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Jean

Santa Cruz, CA, United States | Member Since 2018

10877
HELPFUL VOTES
  • 1475 reviews
  • 1507 ratings
  • 1504 titles in library
  • 50 purchased in 2018
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  • 747: Creating the World's First Jumbo Jet and Other Adventures from a Life in Aviation

    • UNABRIDGED (10 hrs and 37 mins)
    • By Joe Sutter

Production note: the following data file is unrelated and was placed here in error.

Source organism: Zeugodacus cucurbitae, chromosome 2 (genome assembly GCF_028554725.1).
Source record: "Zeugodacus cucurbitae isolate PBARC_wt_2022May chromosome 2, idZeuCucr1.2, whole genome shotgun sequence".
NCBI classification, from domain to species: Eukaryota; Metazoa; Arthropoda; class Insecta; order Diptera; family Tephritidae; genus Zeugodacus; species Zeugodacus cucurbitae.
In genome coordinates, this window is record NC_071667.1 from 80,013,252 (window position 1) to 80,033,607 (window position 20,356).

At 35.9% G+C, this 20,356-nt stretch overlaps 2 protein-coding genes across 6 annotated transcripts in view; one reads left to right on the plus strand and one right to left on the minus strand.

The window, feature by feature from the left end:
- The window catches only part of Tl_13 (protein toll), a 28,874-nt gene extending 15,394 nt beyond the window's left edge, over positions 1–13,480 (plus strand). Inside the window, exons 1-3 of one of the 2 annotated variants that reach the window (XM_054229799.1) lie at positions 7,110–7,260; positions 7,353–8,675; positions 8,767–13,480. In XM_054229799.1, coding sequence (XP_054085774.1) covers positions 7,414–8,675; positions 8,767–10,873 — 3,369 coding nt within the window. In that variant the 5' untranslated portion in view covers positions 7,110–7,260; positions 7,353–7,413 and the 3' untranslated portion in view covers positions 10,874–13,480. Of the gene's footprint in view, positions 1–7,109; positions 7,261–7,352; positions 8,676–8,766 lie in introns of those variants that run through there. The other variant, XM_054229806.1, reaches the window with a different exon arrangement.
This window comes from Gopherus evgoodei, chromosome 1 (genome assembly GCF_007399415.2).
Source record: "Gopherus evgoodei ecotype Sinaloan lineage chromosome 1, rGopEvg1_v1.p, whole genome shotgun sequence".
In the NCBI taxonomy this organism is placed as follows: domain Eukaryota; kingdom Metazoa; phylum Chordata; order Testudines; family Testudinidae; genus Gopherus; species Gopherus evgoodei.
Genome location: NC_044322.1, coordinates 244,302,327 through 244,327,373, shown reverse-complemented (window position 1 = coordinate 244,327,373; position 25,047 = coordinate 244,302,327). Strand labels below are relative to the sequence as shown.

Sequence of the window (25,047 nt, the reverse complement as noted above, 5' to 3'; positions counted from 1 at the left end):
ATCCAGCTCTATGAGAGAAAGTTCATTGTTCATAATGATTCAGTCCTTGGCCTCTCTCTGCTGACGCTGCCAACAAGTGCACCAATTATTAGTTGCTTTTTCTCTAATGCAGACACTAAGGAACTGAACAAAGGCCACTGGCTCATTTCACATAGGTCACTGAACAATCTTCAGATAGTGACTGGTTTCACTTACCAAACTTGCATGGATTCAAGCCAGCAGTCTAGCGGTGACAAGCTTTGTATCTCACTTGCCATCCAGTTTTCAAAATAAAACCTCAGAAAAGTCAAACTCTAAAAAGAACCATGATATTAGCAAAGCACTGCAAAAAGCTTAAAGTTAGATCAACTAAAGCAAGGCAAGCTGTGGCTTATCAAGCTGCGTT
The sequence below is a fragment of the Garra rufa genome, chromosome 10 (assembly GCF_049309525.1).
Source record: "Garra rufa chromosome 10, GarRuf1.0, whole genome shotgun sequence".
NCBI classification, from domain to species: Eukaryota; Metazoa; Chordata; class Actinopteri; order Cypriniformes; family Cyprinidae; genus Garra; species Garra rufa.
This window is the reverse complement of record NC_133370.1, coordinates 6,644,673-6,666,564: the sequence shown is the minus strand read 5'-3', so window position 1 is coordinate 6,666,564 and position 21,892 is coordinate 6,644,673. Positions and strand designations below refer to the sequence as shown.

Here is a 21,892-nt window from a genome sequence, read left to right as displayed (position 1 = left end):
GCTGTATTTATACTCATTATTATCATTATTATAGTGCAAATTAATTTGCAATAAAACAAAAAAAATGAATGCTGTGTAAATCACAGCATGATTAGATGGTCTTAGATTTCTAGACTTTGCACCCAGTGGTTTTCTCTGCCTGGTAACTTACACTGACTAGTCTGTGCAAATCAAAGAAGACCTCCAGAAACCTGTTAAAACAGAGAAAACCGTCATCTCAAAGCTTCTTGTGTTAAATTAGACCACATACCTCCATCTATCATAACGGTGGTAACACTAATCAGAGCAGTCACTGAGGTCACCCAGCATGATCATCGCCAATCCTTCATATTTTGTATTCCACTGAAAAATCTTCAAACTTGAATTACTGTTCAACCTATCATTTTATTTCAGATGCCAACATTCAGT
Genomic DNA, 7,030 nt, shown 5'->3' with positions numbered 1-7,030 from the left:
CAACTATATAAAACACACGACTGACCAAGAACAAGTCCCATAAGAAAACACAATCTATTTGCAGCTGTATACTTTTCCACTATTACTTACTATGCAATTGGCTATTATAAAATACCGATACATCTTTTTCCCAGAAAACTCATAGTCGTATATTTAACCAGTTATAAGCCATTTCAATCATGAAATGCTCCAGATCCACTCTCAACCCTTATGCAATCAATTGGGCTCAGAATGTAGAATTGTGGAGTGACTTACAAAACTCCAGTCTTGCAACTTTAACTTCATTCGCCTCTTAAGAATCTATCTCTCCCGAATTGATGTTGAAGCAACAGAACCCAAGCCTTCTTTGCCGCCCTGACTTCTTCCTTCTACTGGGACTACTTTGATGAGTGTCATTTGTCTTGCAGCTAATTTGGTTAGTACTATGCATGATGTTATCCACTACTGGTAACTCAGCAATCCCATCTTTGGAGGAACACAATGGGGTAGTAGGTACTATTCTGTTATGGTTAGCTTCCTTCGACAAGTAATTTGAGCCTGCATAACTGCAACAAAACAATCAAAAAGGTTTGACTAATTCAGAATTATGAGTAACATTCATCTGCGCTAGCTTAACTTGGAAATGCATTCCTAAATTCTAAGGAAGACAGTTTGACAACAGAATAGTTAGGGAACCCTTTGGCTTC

• Narrated By Paul Boehmer
    Overall
    (431)
    Performance
    (393)
    Story
    (394)

    747 is the thrilling story behind "the Queen of the Skies" - the Boeing 747 - as told by Joe Sutter, one of the most celebrated engineers of the 20th century, who spearheaded its design and construction. Sutter's vivid narrative takes us back to a time when American technology was cutting-edge and jet travel was still glamorous and new. With wit and warmth, he gives an insider's sense of the larger than life-size personalities - and the tensions - in the aeronautical world.

    Jean says: "What a beautiful plane"
    "What a beautiful plane"
    Overall
    Performance
    Story